Дата: 06 июля 1998 (1998-07-06) От: Alexander Bondugin Тема: Hubble Simulcast Links Outer Space To Cyberspace Привет всем! Вот, свалилось из Internet... FOR RELEASE WEDNESDAY JULY 1, 1998 Contact: Ray Villard Space Telescope Science Institute, Baltimore, MD 410-338-4514 PRESS RELEASE: STScI-PR98-24 HUBBLE SIMULCAST LINKS OUTER SPACE TO CYBERSPACE Expanding its broadcast universe far beyond the Baltimore area and into cyberspace, the popular WJHU radio program "The Marc Steiner Show" (WJHU, FM 88.1), has teamed up with NASA's Space Telescope Science Institute (STScI) to take listeners on a Hubble Space Telescope tour of the cosmos via the Internet. For the show's first time, host Marc Steiner's discussion and interview with his guests will be available on the World Wide Web, courtesy of STScI's Office of Public Outreach. Even if people miss the July 7 live broadcast, STScI will make the recorded program, with dazzling Hubble Telescope images added, available on the Internet for space enthusiasts to listen to in their leisure time. The hour-long program's guests are Dr. Carol Christian and Dr. Mario Livio from STScI, and IMAX/Planetarium director Jim O'Leary from the Maryland Science Center, a popular Baltimore Inner Harbor attraction. The experts will describe the latest Hubble discoveries, notably, recent observations of the spectacular and colorful deaths of stars like our sun. The guests will also answer listeners' questions over a broad range of astronomical topics, and tell the story behind the headlines of some of Hubble's most dramatic findings. "My talk show tackles all sorts of intriguing topics, but bringing Hubble results and even pictures to a worldwide audience with commentary by leading Hubble astronomers is an especially exciting opportunity," says radio host Marc Steiner. "This is groundbreaking work for public radio, bringing you a live broadcast with pictures and text during our conversation. We are marrying the forms of media." "The astronomers at STScI are enthusiastic about sharing the dramatic imagery and latest science results from NASA's Hubble Space Telescope through innovative ways on the Internet," says Carol Christian, head of the Institute's Office of Public Outreach. "A simulcast with the Marc Steiner's program is a great merging of broadcast radio with the Web." For listeners to "tune in" via the Internet, they need a free software package "plug in" called Real Audio. This software can be downloaded into a home computer from the following URL: http://www.real.com/products/player/index.html. Before the show, listeners need to use their computers and Internet access to reach the site, and follow the directions for downloading and installing the software. The program, which will be broadcast at 12 noon on Tuesday July 7, can be accessed on the internet at the following URL: http://hubble.stsci.edu/steiner/ "After the show listeners will still be able to access the site and log into any part of the discussion they want, hearing that portion of the conversation, seeing the videos and photo's and accessing documents," says Steiner. "Also we want to hear their comments and critiques, and so listeners are welcomed to e-mail us." "The Marc Steiner Show" airs weekdays from noon to 2 p.m. on WJHU, Baltimore's National Public Radio member station and a radio service of The Johns Hopkins University. The Space Telescope Science Institute is the research center for conducting Hubble Telescope observations, and will also operate the successor to Hubble, called the Next Generation Space Telescope, to be launched in the year 2007. END Hа сегодня все, пока! =SANA=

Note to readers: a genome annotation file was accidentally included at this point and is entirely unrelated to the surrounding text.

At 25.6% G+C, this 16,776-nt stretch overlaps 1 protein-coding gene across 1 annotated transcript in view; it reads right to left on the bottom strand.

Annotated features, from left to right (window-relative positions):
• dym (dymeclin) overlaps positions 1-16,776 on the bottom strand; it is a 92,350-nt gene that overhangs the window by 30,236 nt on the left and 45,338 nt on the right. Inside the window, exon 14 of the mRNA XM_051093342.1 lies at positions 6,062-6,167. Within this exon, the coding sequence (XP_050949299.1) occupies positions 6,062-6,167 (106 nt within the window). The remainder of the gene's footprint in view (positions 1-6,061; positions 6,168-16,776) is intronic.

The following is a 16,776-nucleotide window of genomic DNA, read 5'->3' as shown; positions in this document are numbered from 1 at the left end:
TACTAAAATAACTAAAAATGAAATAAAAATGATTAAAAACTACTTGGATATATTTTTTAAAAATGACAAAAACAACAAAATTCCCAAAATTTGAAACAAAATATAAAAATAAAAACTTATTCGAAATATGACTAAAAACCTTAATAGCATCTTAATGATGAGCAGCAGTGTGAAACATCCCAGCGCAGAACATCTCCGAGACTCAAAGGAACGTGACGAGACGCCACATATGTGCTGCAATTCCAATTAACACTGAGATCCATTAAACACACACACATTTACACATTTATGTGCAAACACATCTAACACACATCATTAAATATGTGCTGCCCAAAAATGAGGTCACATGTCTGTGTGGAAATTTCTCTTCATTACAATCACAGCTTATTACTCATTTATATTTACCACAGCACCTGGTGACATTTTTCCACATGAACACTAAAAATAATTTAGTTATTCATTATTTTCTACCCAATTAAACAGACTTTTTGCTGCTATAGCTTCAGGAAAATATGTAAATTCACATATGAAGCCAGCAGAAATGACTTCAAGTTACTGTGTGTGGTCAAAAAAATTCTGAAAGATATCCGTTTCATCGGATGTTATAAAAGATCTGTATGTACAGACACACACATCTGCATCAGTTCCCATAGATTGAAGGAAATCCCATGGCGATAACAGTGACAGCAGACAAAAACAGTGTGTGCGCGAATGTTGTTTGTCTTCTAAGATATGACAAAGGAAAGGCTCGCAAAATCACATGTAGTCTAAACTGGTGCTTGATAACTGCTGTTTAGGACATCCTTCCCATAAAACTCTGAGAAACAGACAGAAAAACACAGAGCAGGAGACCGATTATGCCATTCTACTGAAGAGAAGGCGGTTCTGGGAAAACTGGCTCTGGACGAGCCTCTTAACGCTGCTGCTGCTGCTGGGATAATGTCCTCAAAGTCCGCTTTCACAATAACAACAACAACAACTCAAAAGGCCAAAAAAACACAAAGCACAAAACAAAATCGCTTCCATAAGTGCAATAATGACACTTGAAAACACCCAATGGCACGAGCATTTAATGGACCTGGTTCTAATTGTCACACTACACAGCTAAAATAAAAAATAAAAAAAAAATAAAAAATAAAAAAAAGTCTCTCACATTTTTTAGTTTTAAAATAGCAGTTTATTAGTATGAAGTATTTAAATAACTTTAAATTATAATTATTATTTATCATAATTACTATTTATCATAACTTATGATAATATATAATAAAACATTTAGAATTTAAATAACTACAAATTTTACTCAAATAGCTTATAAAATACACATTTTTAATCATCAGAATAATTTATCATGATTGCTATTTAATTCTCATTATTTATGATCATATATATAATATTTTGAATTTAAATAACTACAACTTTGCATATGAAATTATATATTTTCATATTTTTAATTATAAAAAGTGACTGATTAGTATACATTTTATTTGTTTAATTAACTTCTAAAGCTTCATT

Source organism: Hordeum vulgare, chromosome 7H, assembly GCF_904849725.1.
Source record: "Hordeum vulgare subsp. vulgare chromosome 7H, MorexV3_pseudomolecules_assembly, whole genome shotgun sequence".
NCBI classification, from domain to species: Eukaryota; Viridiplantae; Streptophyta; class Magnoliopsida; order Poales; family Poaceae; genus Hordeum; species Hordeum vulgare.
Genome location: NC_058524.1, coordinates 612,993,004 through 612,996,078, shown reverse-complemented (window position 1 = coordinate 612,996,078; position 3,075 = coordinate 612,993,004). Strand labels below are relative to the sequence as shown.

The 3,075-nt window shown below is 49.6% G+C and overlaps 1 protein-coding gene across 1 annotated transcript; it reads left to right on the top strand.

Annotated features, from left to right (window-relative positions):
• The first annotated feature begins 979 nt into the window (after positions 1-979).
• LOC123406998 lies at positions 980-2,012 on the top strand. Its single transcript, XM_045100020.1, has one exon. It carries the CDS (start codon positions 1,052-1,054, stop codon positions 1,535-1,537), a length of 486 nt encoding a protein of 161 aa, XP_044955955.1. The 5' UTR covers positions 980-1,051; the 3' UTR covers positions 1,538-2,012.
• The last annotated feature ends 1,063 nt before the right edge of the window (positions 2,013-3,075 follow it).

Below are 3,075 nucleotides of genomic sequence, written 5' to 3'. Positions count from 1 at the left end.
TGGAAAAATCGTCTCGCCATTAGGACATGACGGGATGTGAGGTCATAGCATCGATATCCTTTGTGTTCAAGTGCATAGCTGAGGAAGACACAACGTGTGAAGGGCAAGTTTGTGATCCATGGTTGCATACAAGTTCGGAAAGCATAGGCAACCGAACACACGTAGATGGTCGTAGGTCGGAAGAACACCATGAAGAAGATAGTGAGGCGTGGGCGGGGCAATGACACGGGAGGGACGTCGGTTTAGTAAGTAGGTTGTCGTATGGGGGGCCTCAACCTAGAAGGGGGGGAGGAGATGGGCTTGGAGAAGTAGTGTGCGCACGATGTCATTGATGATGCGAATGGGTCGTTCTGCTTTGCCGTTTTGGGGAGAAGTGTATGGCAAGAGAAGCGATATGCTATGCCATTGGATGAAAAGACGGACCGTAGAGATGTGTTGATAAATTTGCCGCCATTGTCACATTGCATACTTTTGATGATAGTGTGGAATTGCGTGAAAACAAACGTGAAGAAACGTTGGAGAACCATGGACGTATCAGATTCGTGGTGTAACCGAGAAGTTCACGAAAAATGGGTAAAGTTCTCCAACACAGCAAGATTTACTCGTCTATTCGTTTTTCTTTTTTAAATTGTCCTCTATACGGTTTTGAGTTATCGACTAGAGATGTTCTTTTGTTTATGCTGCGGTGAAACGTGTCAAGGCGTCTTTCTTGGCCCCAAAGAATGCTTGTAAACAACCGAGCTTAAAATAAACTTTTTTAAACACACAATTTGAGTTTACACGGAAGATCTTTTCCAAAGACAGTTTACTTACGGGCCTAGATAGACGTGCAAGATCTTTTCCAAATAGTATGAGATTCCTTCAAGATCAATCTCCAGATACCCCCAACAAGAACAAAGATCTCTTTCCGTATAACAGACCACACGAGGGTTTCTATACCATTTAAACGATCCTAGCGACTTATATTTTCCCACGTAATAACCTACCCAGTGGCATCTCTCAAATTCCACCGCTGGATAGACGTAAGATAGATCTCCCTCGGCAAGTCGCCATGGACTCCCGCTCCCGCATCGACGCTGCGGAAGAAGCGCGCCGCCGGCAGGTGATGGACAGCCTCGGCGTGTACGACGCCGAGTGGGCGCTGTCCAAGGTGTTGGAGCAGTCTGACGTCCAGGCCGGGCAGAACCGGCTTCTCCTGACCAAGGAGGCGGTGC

Дата: 06 июля 1998 (1998-07-06) От: Alexander Bondugin Тема: IMO 1999 Meteor Shower Calendar [1/6] Привет всем! Вот, свалилось из Internet... International Meteor Organization 1999 Meteor Shower Calendar (Net-Version) ========================================= compiled by Alastair McBeath based on data in IMO Monograph No.2: Handbook for Visual Meteor Observers, edited by Juergen Rendtel, Rainer Arlt and Alastair McBeath, IMO, 1995; with additional contributions from Rainer Arlt and Marc de Lignie. Layout by Andre Knoefel. Introduction Welcome to the 1999 International Meteor Organization (IMO) Meteor Shower Calendar. The year promises to be another interesting one, with many major showers free from moonlight interference (except the Quadrantids, eta- Aquarids, Southern delta-Aquarids and Orionids). The Leonids may possibly produce high to very high activity in November, while in August, the millennium's last total solar eclipse ensures perfect conditions for the Perseids. Do not forget that monitoring of meteor activity should ideally be carried on throughout the rest of the year too, however! We appreciate that this is not practical for many observers, and this Calendar was devised as a means of helping observers deal with reality by highlighting times when a particular effort may most usefully be employed. Although we include to-the- hour predictions for all the more active night-time and daytime shower maxima, based on the best available data, please note that in many cases, such maxima are not known more precisely than to the nearest 1deg of solar longitude (even less accurately for the daytime radio showers, which have received little attention in recent years). In addition, variations in individual showers from year to year mean past returns are at best only a guide as to when even major shower peaks can be expected, plus as some showers are known to show particle mass-sorting within their meteoroid streams, the radio, telescopic, visual and photographic meteor maxima may occur at different times from one another, and not necessarily just in these showers. The majority of data available are for visual shower maxima, so this must be borne in mind when employing other observing techniques. The heart of the Calendar is the Working List of Visual Meteor Showers, thanks to regular updating from analyses using the IMO's Visual Meteor Database, the single most accurate listing available anywhere today for naked-eye meteor observing. Even this can never be a complete list of all meteor showers, since there are many showers which cannot be properly detected visually, and some which only photographic, radar, telescopic, or video observations can separate from the background sporadic meteors, present throughout the year. The IMO's aims are to encourage, collect, analyze, and publish combined meteor data obtained from sites all over the globe in order to further our understanding of the meteor activity detectable from the Earth's surface. Results from only a few localized places can never provide such total comprehension, and it is thanks to the efforts of the many IMO observers worldwide since 1988 that we have been able to achieve as much as we have to date. This is not a matter for complacency, however, since it is solely by the continued support of many people across the whole world that our steps towards constructing a better and more complete picture of the near-Earth meteoroid flux can proceed. This means that all meteor workers, wherever they are and whatever methods they use to record meteors, should follow the standard IMO observing guidelines when compiling their information, and submit their data promptly to the appropriate Commission for analysis. Visual and photographic techniques remain popular for nightly meteor coverage (weather permitting), although both suffer considerably from the presence of moonlight. Telescopic observations are less popular, but they allow the fine detail of shower radiant structures to be derived, and they permit very low activity showers to be accurately detected. Video methods have been dynamically applied in the last few years, and are starting to bear considerable fruit. These have the advantages, and disadvantages, of both photographic and telescopic observing, but are already increasing in importance. Radio receivers can be utilized at all times, regardless of clouds, moonlight, or daylight, and provide the only way in which 24-hour meteor observing can be accomplished for most latitudes. Together, these methods cover virtually the entire range of meteoroid sizes, from the very largest fireball-producing events (using all-sky photographic patrols or visual observations) through to tiny dust grains producing extremely faint telescopic or radio meteors. However and whenever you are able to observe, we wish you all a most successful year's work and very much look forward to receiving your data. Clear skies! January to March The year's first quarter brings several low activity showers, including the diffuse ecliptical stream complex, the Virginids, active from late January to mid-April. Of the two major showers, the northern-hemisphere Quadrantids (visual peak around January 3, 23h UT) are lost to bright moonlight. The southern-hemisphere alpha-Centaurids (maximum expected circa February 8, 10h UT) are somewhat better-placed, but the last quarter Moon rises around local midnight on February 8, a nuisance as the shower is most observable only after late evening. However, the minor delta-Cancrids benefit from new Moon in January, as do the gamma-Normids in March. Daylight radio peaks are due from the Capricornids/Sagittarids around 20h UT on February 1, and the chi- Capricornids on February 13, probably around 21h UT. Neither radio shower has been well-observed in recent times, and as both have radiants under 10deg-15deg west of the Sun at maximum, they cannot be regarded as visual targets even from the southern hemisphere. delta-Cancrids Active: January 1 - 24; Maximum: January 17 (lambda = 297deg); ZHR = 4; Radiant: alpha = 130deg, delta = +20deg, Radiant drift: see Table 3; size: alpha = 20deg x delta = 10deg; V = 28 km/s; r = 3.0; TFC: alpha = 115deg, delta = +24deg and alpha = 140deg, delta = +35deg (beta > 40deg N); alpha = 120deg, delta = -03deg and alpha = 140deg, delta = -03deg (beta < 40deg N). This minor stream is well-suited to telescopic observations, with its large, complex radiant area, that probably consists of several sub-centers. Many of its meteors are faint. It is probably an early part of the Virginid activity. Recent observations show the delta-Cancrid ZHR is unlikely to rise much above 3-4, and the visual maximum may fall around lambda = 291deg (1999 January 11). January's new Moon on January 17 provides an excellent opportunity for checking what happens this year. The long winter nights in the northern hemisphere provide a further incentive, though the radiant is above the horizon almost all night, whether your site is north or south of the equator. Even on January 11, the first half of the night is Moon-free for all observers. gamma-Normids Active: February 25 - March 22; Maximum: March 14 (lambda = 353deg); ZHR = 8; Radiant: alpha = 249deg, delta = -51deg, Radiant drift: see Table 3; Radius: 5deg; V = 56 km/s; r = 2.4; TFC: alpha = 225deg, delta = -26deg and alpha = 215deg, delta = -45deg (beta < 15deg S). gamma-Normid meteors are similar to the sporadics in appearance, and for most of their activity period, their ZHR is virtually undetectable above this background rate. The peak itself is normally quite sharp, with ZHRs of 3+ noted for only a day or two to either side of the maximum. Activity may vary somewhat at times, with occasional broader, or less obvious, maxima having been reported in the past. Post-midnight watching yields best results, when the radiant is rising to a reasonable elevation from southern hemisphere sites. The waning crescent Moon on March 14 rises around or after 02h local time south of the equator, and should cause only minor problems. All forms of observation can be carried out for the shower, although most northern observers will see nothing from it. Hа сегодня все, пока! =SANA=